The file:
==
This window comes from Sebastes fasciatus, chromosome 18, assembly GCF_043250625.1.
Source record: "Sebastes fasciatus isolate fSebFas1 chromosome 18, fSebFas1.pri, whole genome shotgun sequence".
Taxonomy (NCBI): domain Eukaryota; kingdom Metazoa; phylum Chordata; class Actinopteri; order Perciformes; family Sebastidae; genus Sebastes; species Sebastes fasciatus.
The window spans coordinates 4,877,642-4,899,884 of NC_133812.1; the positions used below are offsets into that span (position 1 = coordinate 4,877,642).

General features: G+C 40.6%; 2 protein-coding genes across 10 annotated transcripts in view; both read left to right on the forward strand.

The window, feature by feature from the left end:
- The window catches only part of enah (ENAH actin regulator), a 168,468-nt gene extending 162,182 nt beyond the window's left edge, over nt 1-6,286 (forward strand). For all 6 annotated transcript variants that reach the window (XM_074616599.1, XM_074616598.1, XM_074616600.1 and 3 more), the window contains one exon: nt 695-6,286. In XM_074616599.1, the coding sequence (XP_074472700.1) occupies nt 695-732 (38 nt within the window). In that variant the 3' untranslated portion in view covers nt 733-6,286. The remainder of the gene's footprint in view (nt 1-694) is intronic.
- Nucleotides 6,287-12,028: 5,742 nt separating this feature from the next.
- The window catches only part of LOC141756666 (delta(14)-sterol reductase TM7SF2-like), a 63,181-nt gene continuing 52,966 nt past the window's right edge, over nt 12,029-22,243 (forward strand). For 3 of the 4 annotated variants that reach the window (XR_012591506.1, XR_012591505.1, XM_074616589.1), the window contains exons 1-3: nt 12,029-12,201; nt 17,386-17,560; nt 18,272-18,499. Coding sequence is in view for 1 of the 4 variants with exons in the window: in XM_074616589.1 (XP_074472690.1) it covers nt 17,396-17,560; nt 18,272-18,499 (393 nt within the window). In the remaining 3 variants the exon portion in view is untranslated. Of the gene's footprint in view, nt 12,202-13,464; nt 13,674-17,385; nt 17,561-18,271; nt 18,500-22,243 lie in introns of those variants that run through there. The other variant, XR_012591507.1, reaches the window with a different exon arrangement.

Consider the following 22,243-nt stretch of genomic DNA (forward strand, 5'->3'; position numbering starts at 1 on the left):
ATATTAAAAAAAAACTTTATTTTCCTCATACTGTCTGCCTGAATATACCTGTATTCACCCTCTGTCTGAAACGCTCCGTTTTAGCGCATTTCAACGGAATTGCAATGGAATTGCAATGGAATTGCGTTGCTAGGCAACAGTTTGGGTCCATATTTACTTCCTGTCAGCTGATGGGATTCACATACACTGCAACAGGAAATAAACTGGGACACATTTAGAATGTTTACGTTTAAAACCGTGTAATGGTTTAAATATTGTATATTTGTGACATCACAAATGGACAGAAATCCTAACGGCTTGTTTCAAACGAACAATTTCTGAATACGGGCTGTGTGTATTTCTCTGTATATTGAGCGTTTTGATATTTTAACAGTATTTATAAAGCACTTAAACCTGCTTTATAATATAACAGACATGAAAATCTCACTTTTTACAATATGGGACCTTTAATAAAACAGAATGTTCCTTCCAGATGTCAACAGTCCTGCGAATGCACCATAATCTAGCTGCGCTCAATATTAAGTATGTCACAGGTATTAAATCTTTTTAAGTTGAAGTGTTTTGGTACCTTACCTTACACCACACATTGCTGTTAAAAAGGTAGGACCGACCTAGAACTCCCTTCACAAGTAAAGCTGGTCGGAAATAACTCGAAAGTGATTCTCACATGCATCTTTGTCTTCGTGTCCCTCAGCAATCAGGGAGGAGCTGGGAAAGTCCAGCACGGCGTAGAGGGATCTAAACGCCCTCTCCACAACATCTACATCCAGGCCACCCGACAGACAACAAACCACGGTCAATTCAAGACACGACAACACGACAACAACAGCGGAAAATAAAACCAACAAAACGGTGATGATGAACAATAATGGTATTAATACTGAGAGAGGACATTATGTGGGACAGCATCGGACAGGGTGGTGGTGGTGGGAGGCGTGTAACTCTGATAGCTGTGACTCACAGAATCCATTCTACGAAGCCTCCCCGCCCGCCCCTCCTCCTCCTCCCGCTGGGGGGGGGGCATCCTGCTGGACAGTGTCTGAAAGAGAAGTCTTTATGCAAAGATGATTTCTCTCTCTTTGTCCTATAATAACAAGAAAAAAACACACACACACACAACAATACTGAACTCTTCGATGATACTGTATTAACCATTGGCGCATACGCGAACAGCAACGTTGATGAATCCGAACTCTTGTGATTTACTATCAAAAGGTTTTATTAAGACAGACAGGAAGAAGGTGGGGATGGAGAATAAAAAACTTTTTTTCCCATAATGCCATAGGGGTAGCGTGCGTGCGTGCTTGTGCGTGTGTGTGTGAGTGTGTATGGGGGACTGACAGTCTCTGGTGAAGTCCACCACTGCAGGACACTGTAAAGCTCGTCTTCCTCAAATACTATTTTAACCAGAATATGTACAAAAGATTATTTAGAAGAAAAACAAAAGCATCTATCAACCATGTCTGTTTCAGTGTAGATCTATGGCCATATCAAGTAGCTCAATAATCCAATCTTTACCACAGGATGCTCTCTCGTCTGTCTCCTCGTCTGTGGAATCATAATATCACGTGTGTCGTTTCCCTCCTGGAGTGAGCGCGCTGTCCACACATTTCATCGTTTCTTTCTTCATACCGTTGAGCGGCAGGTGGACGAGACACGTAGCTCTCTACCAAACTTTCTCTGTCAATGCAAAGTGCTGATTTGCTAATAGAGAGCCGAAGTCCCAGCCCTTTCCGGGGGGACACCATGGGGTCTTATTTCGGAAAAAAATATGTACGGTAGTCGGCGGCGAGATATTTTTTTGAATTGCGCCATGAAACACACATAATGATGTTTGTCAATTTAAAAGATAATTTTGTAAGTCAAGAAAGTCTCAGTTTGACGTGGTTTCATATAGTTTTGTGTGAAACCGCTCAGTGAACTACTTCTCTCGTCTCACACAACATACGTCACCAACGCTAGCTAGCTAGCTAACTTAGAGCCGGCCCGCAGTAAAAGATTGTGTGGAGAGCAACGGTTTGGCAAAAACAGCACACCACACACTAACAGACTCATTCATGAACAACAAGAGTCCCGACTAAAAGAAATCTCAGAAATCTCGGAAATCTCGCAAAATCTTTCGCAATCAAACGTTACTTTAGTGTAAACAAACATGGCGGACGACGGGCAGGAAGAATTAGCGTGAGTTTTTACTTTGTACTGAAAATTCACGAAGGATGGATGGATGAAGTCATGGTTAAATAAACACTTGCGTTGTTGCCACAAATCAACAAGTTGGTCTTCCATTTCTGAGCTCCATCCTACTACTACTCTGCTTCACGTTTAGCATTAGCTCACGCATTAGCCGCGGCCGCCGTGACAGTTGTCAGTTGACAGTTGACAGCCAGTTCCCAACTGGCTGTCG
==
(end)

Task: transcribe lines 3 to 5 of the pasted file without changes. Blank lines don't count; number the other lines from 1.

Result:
Taxonomy (NCBI): domain Eukaryota; kingdom Metazoa; phylum Chordata; class Actinopteri; order Perciformes; family Sebastidae; genus Sebastes; species Sebastes fasciatus.
The window spans coordinates 4,877,642-4,899,884 of NC_133812.1; the positions used below are offsets into that span (position 1 = coordinate 4,877,642).

General features: G+C 40.6%; 2 protein-coding genes across 10 annotated transcripts in view; both read left to right on the forward strand.